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Karan Johar: I can never make a film like Ghajini

Last updated on: March 31, 2010 12:22 IST

'I can never make a film like Ghajini'

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Vanita Kohli-Khandekar in Mumbai

Karan Johar is within his rights to preen. His latest (and fourth) film as a director, My Name is Khan (MNIK), has already grossed $22 million (Rs 100 crore) at the Indian box office and is expected to do the same in the overseas market.

More importantly, MNIK is not an NRI film, a tag that has stuck to Johar ever since his first film Kuch Kuch Hota Hai.

His penchant for rich families, houses in New York or London and loads of rituals and drama has made other directors spoof him. MNIK was released not just in NRI pockets but in 45 countries across the world by News Corporation subsidiary Fox Searchlight.

The film, a story of tolerance and love, talks to a global audience, not just Indians. That Johar, 37, got Fox interested enough to pay Rs 85 crore for the film shows that he has a nose for both the audience and the business.

This was evident at FICCI Frames 2010, held in Mumbai, earlier this month. While chatting with co-speakers before a panel discussion, Johar discovered to his shock that he was not moderating but speaking on "Do film reviews matter?"

Yet, minutes later, without saying anything new, he had the audience eating out of his hand. This man lives by his wits, of which he has plenty. Vanita Kohli-Khandekar caught up with Johar over a long car ride in Mumbai. Excerpts:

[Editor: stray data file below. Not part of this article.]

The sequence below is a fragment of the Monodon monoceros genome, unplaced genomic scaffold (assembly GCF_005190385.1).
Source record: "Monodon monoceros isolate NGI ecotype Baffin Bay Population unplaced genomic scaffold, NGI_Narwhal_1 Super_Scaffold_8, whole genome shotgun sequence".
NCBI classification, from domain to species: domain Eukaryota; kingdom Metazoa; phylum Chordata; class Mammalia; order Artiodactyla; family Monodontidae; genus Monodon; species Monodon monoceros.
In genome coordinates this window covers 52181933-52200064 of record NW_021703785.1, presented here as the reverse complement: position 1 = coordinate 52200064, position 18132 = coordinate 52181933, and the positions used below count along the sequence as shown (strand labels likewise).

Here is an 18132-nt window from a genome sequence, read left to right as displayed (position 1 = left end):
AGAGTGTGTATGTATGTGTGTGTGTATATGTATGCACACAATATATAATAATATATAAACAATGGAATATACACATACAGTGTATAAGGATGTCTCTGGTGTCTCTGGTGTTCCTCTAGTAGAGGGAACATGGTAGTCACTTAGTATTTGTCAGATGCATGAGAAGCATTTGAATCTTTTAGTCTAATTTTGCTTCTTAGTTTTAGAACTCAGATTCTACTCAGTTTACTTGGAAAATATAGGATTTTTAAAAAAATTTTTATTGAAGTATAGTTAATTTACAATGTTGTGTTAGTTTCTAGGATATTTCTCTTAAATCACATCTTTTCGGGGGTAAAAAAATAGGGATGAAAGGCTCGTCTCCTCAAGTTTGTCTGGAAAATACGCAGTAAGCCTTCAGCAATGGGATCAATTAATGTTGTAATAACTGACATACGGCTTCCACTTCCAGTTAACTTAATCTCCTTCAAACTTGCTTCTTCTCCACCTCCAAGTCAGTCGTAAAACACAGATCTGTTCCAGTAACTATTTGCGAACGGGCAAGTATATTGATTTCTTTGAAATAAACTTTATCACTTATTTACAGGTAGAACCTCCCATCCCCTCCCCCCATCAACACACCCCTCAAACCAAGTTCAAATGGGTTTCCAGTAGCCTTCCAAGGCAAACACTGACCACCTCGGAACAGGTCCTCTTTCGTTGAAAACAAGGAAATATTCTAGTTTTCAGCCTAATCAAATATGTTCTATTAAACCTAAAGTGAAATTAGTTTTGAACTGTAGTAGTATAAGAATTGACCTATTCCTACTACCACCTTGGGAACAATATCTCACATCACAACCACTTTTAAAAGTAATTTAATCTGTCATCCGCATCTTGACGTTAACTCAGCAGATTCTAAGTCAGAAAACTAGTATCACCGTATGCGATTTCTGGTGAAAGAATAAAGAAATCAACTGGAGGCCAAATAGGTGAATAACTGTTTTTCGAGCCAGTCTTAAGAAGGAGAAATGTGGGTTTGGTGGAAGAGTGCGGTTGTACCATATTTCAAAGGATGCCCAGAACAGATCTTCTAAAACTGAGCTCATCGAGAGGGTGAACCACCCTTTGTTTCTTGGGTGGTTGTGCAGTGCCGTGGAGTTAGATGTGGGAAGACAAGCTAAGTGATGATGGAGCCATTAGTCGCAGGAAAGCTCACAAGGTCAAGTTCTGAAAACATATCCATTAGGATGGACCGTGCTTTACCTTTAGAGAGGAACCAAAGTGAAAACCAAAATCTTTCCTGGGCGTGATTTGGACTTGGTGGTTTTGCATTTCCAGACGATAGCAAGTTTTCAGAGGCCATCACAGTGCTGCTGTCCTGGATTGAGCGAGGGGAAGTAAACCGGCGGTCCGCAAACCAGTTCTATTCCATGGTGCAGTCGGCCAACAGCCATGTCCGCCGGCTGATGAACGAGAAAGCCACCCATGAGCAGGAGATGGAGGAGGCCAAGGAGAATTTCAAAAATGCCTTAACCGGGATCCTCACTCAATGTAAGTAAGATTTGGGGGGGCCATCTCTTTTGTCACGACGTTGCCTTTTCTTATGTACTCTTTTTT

Image: Shah Rukh Khan, Kajol and Karan Johar

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'Success and acclaim kill your instinct'

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You were 25 when you made Kuch Kuch Hota Hai -- how do you think you have changed as a filmmaker?

What I have gained are perspective, an understanding of technology and huge amounts of confidence. What I have lost are innocence, instinct and rawness.

During the making of Kuch Kuch Hota Hai, I was like a lost child. Many of the great moments in the film, the ones that were appreciated the most, were based either on my instinct or were happy accidents. At that time, all I wanted was to make a film and have a release.

In Kabhie Khushi Kabhie Gham, my second film, I was immediately more confident. Success and acclaim change your thought process. It kills your instinct. Today, if I just wanted to make a film for fun, I would have lots of thoughts about where it would work, who the audience are and so on.

You come across as irreverent, but your company has done very well...